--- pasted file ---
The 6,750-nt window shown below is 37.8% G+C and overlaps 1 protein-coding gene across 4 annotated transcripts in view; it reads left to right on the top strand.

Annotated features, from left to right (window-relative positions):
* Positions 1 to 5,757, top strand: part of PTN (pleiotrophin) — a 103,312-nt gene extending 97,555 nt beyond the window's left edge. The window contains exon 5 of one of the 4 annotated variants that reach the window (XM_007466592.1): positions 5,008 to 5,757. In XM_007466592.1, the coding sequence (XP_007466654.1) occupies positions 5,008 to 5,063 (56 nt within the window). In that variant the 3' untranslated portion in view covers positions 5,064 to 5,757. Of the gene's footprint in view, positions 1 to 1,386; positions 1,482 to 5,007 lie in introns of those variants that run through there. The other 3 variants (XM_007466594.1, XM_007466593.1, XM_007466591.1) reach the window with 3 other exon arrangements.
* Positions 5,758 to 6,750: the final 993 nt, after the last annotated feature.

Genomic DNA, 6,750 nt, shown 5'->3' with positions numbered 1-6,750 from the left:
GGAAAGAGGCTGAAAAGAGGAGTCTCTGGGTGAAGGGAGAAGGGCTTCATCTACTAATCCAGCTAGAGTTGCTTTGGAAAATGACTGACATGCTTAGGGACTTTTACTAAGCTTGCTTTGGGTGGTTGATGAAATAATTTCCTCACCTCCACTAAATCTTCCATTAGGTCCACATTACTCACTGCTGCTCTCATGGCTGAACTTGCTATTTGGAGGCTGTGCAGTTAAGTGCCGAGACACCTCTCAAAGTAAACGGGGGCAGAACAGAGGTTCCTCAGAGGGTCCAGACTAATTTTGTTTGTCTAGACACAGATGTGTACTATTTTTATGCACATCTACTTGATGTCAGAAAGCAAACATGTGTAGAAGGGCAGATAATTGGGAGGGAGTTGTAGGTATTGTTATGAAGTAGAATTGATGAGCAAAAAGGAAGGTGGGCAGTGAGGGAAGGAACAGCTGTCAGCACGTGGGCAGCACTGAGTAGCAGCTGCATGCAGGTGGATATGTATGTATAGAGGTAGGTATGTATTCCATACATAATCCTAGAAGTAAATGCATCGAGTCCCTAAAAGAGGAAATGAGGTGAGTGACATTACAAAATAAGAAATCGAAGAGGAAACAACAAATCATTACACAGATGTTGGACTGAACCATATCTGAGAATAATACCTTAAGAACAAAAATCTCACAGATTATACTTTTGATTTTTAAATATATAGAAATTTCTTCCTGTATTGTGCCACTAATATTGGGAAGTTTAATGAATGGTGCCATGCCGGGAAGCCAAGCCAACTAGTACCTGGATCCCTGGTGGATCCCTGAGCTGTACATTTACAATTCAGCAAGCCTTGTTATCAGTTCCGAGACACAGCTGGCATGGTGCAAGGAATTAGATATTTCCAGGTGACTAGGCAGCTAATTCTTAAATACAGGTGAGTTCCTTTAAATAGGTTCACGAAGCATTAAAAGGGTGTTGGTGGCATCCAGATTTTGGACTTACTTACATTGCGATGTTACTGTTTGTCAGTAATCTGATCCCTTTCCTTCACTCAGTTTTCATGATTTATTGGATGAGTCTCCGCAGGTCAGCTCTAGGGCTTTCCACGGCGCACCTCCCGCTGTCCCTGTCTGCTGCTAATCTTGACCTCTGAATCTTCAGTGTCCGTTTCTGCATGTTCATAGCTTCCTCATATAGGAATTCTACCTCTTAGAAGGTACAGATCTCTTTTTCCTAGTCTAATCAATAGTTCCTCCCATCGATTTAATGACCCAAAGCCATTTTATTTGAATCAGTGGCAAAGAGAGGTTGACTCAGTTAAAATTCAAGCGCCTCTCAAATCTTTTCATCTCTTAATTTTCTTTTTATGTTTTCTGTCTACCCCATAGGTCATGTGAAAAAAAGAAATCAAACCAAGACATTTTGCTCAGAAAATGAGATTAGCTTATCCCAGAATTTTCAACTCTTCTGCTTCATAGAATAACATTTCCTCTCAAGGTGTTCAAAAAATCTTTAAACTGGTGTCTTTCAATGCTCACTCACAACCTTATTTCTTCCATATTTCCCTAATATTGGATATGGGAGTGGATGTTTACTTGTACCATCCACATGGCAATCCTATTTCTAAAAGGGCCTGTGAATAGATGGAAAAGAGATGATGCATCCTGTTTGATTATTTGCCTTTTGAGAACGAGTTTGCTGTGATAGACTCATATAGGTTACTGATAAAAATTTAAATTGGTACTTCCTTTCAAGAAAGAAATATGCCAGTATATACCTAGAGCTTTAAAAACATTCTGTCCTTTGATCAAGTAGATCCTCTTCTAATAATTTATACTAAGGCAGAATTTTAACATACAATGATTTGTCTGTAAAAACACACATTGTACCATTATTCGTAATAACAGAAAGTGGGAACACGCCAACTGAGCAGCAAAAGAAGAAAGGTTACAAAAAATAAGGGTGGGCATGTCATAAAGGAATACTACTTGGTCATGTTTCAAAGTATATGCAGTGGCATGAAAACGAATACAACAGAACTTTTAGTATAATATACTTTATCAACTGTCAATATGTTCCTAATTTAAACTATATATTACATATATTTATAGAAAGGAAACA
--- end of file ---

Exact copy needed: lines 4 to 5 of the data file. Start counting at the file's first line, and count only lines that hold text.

* Positions 5,758 to 6,750: the final 993 nt, after the last annotated feature.

Genomic DNA, 6,750 nt, shown 5'->3' with positions numbered 1-6,750 from the left: